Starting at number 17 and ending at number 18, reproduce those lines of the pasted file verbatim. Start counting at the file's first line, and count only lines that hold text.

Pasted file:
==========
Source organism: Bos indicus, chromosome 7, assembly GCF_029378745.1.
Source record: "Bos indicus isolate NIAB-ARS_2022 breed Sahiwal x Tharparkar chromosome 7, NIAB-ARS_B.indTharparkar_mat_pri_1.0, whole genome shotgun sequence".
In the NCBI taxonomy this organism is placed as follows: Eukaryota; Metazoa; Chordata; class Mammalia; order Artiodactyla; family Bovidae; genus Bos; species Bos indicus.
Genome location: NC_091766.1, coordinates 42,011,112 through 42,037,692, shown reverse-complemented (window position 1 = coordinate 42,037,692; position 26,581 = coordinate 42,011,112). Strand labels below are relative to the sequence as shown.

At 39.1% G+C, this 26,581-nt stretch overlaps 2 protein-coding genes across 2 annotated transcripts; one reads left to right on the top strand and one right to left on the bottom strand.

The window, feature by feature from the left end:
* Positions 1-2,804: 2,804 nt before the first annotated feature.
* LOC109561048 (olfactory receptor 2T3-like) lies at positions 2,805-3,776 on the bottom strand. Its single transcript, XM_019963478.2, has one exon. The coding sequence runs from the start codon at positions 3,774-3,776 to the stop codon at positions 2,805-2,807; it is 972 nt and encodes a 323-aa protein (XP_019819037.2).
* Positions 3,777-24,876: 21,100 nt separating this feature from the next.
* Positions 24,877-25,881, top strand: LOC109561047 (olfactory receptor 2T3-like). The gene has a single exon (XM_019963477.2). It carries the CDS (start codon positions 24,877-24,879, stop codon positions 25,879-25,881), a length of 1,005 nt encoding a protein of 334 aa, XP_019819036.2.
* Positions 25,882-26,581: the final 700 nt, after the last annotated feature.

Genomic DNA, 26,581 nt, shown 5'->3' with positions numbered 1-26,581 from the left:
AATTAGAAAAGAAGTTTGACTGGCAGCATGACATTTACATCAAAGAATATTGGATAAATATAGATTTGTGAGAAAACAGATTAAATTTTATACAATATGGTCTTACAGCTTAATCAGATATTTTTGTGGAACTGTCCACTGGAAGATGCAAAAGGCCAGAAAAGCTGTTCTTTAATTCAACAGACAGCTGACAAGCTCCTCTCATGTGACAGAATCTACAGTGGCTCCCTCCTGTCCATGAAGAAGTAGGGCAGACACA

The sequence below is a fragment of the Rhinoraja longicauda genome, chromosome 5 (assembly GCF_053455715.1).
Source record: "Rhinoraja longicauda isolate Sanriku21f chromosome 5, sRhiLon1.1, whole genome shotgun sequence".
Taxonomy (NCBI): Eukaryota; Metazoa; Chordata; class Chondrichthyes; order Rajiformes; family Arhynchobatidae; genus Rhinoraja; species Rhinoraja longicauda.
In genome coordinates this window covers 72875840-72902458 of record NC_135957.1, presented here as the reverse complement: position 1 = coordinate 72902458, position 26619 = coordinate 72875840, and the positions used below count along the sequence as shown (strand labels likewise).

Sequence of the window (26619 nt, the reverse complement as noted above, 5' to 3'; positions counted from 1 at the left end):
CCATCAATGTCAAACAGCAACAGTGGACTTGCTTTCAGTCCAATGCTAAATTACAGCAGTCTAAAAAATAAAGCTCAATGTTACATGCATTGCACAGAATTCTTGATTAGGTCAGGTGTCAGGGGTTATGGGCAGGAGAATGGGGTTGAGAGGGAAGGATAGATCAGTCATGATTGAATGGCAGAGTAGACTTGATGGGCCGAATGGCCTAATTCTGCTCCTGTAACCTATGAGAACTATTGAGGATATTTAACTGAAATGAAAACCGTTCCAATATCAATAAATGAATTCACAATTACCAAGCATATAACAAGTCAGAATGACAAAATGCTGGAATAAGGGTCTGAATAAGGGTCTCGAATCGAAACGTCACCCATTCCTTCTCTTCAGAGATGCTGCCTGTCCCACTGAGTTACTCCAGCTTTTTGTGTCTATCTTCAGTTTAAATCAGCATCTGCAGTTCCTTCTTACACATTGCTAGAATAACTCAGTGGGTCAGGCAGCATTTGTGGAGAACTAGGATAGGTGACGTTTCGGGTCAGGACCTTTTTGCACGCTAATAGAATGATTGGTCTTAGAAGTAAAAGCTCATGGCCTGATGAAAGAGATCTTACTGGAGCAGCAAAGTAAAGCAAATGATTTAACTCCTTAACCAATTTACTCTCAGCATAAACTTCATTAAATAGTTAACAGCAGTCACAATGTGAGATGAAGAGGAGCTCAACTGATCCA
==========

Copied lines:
In genome coordinates this window covers 72875840-72902458 of record NC_135957.1, presented here as the reverse complement: position 1 = coordinate 72902458, position 26619 = coordinate 72875840, and the positions used below count along the sequence as shown (strand labels likewise).

Sequence of the window (26619 nt, the reverse complement as noted above, 5' to 3'; positions counted from 1 at the left end):